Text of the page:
How much is it worth?
Pricing your home for sale
By Sally Moser, Broker Associate
Until the past year or two, the rate of appreciation of a home
in Boulder looked like the payoff counter of a progressive Las
Vegas slot machine: the home’s value kept going up at an
astounding rate. Lately, the rate has slowed to 1-2%, much to
the dismay of homeowners who became used to those double digits.
If you are selling your home now, the question is, what price
should I ask for it? A property is worth what a buyer will pay
for it at a particular point in time. But you have to start somewhere.
Determining a listing price is a bit of art and science, so here
are some things to keep in mind.
Your neighbor down the street may have sold his house for $400k
a year ago, but that doesn’t mean that you can get $400k
for yours, even if it is the exact same house in the same neighborhood.
What is happening with the market will be a factor as well as
its condition. That’s where a real estate agent can be very helpful
as he or she is knowledgeable about the current state of the market
and is familiar with what is available and what is selling. It’s
the realtor’s job to guide you through the following process.
To get a handle on the market, first look at comparable properties
that have sold over the past six months in your neighborhood.
Read the listings’ comments. What do they say about condition,
how many days were the properties on the market, what were the
starting list prices and what price did the property sell at?
This will give you an idea of the price range you are in and how
long it will take to sell your house.
You’ll also want to examine the listings that were withdrawn
or expired during that time and look at their histories and list
prices. This will help you fine tune your price and the estimated
number of days your house will be on the market.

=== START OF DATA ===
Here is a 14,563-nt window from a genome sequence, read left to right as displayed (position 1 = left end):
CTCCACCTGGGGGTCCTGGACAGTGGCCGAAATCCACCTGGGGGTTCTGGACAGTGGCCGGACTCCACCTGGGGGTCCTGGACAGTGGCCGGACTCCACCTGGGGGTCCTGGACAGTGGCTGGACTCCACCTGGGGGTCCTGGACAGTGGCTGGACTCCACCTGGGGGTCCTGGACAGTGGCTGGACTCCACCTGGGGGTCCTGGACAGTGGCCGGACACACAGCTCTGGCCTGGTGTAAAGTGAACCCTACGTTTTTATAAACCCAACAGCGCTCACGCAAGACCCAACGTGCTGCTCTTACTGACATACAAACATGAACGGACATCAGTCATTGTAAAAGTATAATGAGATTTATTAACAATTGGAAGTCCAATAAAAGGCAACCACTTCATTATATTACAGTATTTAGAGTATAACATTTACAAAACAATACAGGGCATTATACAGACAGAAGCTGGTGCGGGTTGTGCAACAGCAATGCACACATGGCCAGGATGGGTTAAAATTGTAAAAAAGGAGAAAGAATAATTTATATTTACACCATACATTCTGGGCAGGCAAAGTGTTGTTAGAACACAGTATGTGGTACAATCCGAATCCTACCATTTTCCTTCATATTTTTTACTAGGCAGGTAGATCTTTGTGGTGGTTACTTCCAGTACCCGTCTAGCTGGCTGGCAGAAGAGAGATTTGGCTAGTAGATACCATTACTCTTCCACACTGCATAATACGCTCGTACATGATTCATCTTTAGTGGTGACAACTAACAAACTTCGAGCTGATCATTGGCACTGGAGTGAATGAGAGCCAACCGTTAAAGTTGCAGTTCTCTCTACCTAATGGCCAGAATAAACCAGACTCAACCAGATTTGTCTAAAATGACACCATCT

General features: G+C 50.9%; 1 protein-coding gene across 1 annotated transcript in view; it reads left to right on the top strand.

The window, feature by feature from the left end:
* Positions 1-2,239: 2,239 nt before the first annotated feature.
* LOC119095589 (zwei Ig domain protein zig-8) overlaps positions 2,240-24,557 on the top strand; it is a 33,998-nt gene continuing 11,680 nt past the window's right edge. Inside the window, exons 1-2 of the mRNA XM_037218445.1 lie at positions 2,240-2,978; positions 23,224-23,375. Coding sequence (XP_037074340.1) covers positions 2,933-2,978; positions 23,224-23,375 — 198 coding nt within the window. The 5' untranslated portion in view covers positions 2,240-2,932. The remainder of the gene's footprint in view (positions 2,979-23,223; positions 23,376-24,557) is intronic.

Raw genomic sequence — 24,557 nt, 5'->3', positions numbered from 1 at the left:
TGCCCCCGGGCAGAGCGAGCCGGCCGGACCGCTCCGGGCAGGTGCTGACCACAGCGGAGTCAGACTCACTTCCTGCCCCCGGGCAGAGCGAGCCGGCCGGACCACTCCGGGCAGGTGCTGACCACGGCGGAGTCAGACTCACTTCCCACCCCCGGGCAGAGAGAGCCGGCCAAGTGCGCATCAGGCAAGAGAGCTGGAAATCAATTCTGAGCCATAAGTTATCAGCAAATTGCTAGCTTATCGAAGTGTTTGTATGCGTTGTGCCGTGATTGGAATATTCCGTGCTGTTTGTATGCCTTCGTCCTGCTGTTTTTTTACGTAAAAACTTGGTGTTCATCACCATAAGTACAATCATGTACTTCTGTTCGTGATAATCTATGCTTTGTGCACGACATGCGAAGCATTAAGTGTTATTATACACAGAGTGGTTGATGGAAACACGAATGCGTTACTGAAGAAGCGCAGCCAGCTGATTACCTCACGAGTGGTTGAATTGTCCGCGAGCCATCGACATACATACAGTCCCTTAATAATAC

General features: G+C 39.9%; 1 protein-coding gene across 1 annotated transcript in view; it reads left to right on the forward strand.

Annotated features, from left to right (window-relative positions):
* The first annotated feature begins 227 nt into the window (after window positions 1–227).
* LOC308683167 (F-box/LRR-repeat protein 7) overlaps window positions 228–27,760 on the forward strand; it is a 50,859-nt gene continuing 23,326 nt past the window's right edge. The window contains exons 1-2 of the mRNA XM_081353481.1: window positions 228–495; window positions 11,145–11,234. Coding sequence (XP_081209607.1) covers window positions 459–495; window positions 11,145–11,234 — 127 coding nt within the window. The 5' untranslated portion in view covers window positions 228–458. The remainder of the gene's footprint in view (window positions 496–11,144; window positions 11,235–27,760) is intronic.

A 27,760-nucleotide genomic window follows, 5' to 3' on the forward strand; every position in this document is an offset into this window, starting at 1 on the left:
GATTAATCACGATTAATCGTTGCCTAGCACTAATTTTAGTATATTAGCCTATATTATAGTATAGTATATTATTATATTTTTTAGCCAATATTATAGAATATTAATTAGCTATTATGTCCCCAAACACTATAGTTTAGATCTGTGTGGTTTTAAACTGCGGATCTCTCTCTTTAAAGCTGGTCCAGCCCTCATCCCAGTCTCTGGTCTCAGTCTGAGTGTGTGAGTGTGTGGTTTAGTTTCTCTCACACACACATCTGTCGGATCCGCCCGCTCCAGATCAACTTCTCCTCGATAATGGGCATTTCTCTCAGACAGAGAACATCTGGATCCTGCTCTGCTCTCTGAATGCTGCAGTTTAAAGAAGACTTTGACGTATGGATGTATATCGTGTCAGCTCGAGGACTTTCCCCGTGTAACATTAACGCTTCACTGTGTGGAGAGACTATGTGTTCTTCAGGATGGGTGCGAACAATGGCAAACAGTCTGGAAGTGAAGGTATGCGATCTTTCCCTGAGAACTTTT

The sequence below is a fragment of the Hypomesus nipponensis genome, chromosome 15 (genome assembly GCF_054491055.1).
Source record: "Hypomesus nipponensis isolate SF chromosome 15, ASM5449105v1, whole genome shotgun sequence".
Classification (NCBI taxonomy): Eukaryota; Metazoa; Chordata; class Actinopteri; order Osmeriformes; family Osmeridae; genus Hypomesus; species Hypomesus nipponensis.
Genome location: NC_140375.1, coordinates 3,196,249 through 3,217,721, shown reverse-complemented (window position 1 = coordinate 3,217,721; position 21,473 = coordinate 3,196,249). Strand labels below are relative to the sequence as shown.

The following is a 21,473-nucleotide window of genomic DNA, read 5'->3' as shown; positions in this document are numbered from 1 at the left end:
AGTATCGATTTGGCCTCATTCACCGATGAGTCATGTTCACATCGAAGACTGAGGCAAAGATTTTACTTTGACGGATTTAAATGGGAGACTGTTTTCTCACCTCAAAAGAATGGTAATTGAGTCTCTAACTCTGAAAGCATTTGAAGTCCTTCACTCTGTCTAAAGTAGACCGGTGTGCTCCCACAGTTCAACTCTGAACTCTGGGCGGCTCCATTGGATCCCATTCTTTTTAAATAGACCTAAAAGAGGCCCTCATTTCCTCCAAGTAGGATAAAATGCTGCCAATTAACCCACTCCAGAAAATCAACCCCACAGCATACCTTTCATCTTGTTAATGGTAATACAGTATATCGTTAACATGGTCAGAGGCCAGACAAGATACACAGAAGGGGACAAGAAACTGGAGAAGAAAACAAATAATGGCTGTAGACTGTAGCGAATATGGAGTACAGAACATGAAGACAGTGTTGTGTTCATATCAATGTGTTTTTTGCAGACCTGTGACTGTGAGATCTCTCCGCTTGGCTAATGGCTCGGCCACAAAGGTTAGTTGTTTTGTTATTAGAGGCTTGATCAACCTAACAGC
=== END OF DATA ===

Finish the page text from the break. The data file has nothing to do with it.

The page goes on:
Then tour the properties in your neighborhood that are currently
for sale. Your house will be in direct competition with them and
you need to know that you are priced correctly according to the
condition of your home. Notice what kind of showing condition
the properties are in. Are they clean, neat and inviting or dirty,
messy and smelly? Buyers will probably look at these houses as
well as yours so make sure that yours comes out on top. A professional agent
sees many more homes which are in the same price range in other
neighborhoods, and can help you price yours accordingly.
Lastly, factor in the condition. In this market, you can’t
expect top dollar for something that is in poor condition and
needs a lot of work. If your home is good shape, but is dated
with all the original kitchen counters and floor and bathroom
linoleum and tile, you most likely will have to discount it to
a certain extent. When buyers look at your home, they will mentally
add up all the improvements that they want to make and subtract
it from what they feel is a legitimate asking price. This price
is determined by the same data discussed above.
One comment I’ve heard lately is: “I refinanced
and got an appraisal for $X. I can get at least that much, right?”
The answer is maybe. Appraisals may not reflect the current market
conditions. Appraisers look for three comparable sales in your
immediate neighborhood that have occurred in the past six months.
The homes that have closed six months ago were put on the market
about two, three or more months prior to that time, so that the
agreed-upon sales price actually reflects market conditions eight
or nine months ago. The market may have changed considerably since
So what’s a seller to do?
Consult with your agent. Look at all the relevant data. Tour
competing properties. Take into account the condition. Set a price.
And pull on the one-armed bandit. A perfectly priced property
will go quickly and you are more likely to get an offer close
to your asking price. Buyers are very sophisticated in this market
and they know an accurately priced property when they see one.
Who knows? You just might hit the jackpot.